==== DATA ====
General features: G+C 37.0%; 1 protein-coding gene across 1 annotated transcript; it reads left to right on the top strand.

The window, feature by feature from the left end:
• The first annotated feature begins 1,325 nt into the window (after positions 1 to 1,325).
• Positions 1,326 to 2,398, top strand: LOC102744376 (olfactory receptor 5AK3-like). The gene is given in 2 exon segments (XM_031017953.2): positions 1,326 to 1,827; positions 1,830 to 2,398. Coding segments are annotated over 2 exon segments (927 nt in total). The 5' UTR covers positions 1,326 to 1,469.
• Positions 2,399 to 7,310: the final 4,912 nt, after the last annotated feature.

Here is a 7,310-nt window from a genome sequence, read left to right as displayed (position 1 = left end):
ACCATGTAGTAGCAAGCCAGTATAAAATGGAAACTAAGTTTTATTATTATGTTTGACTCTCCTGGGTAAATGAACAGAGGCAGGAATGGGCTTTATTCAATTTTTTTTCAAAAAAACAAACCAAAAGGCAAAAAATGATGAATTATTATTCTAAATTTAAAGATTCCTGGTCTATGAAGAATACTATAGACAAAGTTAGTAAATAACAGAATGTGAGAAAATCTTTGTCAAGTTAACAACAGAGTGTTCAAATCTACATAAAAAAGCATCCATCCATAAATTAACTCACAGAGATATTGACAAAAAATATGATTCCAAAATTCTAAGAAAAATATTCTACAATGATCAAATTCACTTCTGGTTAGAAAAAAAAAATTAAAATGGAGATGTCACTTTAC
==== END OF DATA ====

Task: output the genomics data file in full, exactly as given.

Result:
General features: G+C 37.0%; 1 protein-coding gene across 1 annotated transcript; it reads left to right on the top strand.

The window, feature by feature from the left end:
• The first annotated feature begins 1,325 nt into the window (after positions 1 to 1,325).
• Positions 1,326 to 2,398, top strand: LOC102744376 (olfactory receptor 5AK3-like). The gene is given in 2 exon segments (XM_031017953.2): positions 1,326 to 1,827; positions 1,830 to 2,398. Coding segments are annotated over 2 exon segments (927 nt in total). The 5' UTR covers positions 1,326 to 1,469.
• Positions 2,399 to 7,310: the final 4,912 nt, after the last annotated feature.

Here is a 7,310-nt window from a genome sequence, read left to right as displayed (position 1 = left end):
ACCATGTAGTAGCAAGCCAGTATAAAATGGAAACTAAGTTTTATTATTATGTTTGACTCTCCTGGGTAAATGAACAGAGGCAGGAATGGGCTTTATTCAATTTTTTTTCAAAAAAACAAACCAAAAGGCAAAAAATGATGAATTATTATTCTAAATTTAAAGATTCCTGGTCTATGAAGAATACTATAGACAAAGTTAGTAAATAACAGAATGTGAGAAAATCTTTGTCAAGTTAACAACAGAGTGTTCAAATCTACATAAAAAAGCATCCATCCATAAATTAACTCACAGAGATATTGACAAAAAATATGATTCCAAAATTCTAAGAAAAATATTCTACAATGATCAAATTCACTTCTGGTTAGAAAAAAAAAATTAAAATGGAGATGTCACTTTAC